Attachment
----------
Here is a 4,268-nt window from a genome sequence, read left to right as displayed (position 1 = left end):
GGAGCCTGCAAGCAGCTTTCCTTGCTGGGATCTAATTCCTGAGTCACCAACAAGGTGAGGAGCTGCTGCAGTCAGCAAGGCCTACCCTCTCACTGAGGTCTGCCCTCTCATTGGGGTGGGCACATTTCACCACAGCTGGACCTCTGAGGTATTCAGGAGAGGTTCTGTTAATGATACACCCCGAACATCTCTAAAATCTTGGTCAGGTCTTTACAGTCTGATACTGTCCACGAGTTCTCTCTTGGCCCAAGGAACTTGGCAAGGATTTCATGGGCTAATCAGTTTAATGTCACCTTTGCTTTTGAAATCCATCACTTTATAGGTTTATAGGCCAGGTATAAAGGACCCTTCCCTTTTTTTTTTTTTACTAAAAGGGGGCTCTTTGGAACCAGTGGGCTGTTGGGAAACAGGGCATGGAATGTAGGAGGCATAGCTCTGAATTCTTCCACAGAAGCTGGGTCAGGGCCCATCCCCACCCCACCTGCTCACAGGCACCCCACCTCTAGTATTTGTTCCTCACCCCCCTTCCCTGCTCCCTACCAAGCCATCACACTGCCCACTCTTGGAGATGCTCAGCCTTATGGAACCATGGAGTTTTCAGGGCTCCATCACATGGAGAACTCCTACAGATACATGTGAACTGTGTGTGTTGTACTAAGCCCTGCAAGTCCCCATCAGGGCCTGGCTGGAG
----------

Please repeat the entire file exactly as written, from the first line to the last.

Here is a 4,268-nt window from a genome sequence, read left to right as displayed (position 1 = left end):
GGAGCCTGCAAGCAGCTTTCCTTGCTGGGATCTAATTCCTGAGTCACCAACAAGGTGAGGAGCTGCTGCAGTCAGCAAGGCCTACCCTCTCACTGAGGTCTGCCCTCTCATTGGGGTGGGCACATTTCACCACAGCTGGACCTCTGAGGTATTCAGGAGAGGTTCTGTTAATGATACACCCCGAACATCTCTAAAATCTTGGTCAGGTCTTTACAGTCTGATACTGTCCACGAGTTCTCTCTTGGCCCAAGGAACTTGGCAAGGATTTCATGGGCTAATCAGTTTAATGTCACCTTTGCTTTTGAAATCCATCACTTTATAGGTTTATAGGCCAGGTATAAAGGACCCTTCCCTTTTTTTTTTTTTACTAAAAGGGGGCTCTTTGGAACCAGTGGGCTGTTGGGAAACAGGGCATGGAATGTAGGAGGCATAGCTCTGAATTCTTCCACAGAAGCTGGGTCAGGGCCCATCCCCACCCCACCTGCTCACAGGCACCCCACCTCTAGTATTTGTTCCTCACCCCCCTTCCCTGCTCCCTACCAAGCCATCACACTGCCCACTCTTGGAGATGCTCAGCCTTATGGAACCATGGAGTTTTCAGGGCTCCATCACATGGAGAACTCCTACAGATACATGTGAACTGTGTGTGTTGTACTAAGCCCTGCAAGTCCCCATCAGGGCCTGGCTGGAG